1.77-78. Algernon Charles Swinburne, Astrophel and Other Poems, (London: Chatto & Windus, 1894), pp.114-16. BL 11644.i.8
Swinburne’s poem ‘The Union’.
In this poem, written in 1893, the man who had written An Appeal to England against the Execution of the Condemned Fenians some twenty-six years earlier adopted an unambiguously Unionist position. In the manuscript, line 11 originally read: “Dark as robe or creed of priest.” The qualities attributed to the sea in the address to Ireland in the third stanza have a bearing on Mulligan’s quotation from ‘The Triumph of Time’.
Three in one, but one in three,
God, who girt her with the sea,
Bade our Commonweal to be:
¶¶¶¶¶¶Nought, if now not one.
Though fraud and fear would sever
The bond assured for ever,
Their shameful strength shall never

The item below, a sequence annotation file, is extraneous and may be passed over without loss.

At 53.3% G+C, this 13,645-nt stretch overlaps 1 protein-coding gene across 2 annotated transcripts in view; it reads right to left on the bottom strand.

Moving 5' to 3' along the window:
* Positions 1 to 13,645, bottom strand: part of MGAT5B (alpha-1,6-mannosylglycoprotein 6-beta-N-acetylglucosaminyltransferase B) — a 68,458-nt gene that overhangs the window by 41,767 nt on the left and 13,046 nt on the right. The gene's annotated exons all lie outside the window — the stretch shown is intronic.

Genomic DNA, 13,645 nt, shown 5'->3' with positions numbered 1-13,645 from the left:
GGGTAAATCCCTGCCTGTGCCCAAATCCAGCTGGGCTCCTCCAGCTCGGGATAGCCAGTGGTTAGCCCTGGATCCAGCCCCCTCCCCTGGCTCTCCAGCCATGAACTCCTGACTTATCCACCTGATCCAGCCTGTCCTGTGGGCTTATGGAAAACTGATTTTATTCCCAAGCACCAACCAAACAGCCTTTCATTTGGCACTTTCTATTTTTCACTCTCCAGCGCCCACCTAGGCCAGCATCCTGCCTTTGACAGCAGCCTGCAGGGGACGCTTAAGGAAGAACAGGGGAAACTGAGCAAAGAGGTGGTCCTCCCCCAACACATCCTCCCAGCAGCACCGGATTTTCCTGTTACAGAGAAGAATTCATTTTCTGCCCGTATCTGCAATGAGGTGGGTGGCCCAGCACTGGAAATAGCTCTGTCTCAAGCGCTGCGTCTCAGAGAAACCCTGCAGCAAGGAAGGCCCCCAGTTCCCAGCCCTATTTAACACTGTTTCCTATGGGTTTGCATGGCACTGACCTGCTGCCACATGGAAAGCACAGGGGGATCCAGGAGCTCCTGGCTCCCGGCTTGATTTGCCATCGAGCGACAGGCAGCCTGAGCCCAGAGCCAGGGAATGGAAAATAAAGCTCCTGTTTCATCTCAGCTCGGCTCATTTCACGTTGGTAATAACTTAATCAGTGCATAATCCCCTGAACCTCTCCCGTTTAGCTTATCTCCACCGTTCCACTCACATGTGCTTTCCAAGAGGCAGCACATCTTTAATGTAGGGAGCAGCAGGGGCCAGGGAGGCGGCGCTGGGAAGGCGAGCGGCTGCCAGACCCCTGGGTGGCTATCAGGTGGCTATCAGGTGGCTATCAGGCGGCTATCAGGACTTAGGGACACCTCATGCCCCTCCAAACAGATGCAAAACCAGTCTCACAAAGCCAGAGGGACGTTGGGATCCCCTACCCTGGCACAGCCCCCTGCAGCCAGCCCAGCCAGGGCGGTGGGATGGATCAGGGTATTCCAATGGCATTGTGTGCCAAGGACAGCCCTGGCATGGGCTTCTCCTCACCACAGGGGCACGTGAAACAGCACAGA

¶¶¶¶Undo what heaven has done.
South and North and West and East
Watch the ravens flock to feast,
Dense as round some death-struck beast,
¶¶¶¶¶¶Black as night is black.
Stand fast as faith together
In stress of treacherous weather
When hounds and wolves break tether
¶¶¶¶And Treason guides the pack.
Lovelier than thy seas are strong,
Glorious Ireland, sword and song
Gird and crown thee: none may wrong,
¶¶¶¶¶¶Save thy sons alone.
The sea that laughs around us
Hath sundered not but bound us:
The sun’s first rising found us
¶¶¶¶Throned on its equal throne.
North and South and East and West,
All true hearts that wish thee best
Beat one tune and own one quest,
¶¶¶¶¶¶Staunch and sure as steel.
God guard from dark disunion
Our threefold State’s communion,
God save the loyal Union,
¶¶¶¶The royal Commonweal!